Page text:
Normal Cholesterol Levels

Woman getting blood drawn by doctor

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Even though it often gets a bad rap, cholesterol is actually essential for health. Your body needs cholesterol for important functions like building cells and creating hormones like estrogen and testosterone. The key is making sure your cholesterol stays within a certain range.  

Maintaining normal cholesterol levels can help protect you from heart disease and maintain overall health.

There are certain factors that affect cholesterol and several lifestyle changes you can implement to maintain normal cholesterol levels.

What Is Cholesterol? 

Cholesterol is a type of lipid, or a fat-like substance, your body naturally produces. Your liver makes all the cholesterol your body needs to perform essential functions like building cells and producing vitamin D and hormones.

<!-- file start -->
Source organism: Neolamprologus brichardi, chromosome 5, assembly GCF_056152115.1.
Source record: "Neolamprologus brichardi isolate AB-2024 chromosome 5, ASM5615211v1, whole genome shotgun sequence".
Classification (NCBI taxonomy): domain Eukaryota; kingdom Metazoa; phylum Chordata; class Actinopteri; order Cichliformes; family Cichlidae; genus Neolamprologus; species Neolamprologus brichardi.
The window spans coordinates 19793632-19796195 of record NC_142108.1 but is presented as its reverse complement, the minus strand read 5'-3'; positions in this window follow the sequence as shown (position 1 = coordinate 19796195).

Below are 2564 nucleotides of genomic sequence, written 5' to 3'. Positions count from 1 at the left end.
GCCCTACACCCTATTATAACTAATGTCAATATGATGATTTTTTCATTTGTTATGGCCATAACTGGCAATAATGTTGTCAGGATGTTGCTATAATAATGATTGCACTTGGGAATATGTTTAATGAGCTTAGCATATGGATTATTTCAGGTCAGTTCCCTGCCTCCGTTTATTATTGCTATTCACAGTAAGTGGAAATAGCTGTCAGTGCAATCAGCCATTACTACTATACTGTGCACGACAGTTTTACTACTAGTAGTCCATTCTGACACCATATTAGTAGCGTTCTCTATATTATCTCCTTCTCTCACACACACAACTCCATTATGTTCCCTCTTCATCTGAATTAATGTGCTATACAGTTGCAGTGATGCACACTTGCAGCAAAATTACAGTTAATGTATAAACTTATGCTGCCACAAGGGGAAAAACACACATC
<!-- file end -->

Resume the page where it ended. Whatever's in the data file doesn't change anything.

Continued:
Most people also consume dietary cholesterol through foods like meat, dairy, and eggs. 

The body transports cholesterol through particles called lipoproteins which are made of fat and protein. This allows cholesterol—which doesn’t mix with water—to be carried in the blood and delivered to cells.

When you have your blood drawn to test your cholesterol levels, the healthcare providers are actually measuring the number of lipoproteins in your blood to then make an estimate of the amount of cholesterol. 

There are several lipoproteins that are defined by the amount of protein and fat they contain. Cholesterol is categorized into types based on these lipoproteins. 

HDL Cholesterol

High-density lipoprotein (HDL) contains the highest proportion of protein to cholesterol.

HDL is thought of as “good” or healthy cholesterol because this type of lipoprotein collects excess cholesterol and returns it to the liver. There, the body can remove the cholesterol or recycle it to use the cholesterol again.

HDL also helps reduce the size of arterial plaque, or fat buildup in the arteries, making it beneficial for heart disease prevention.

LDL Cholesterol

Low-density lipoprotein (LDL) has a lower proportion of protein to cholesterol. These lipoproteins carry around 67% of the cholesterol in your blood.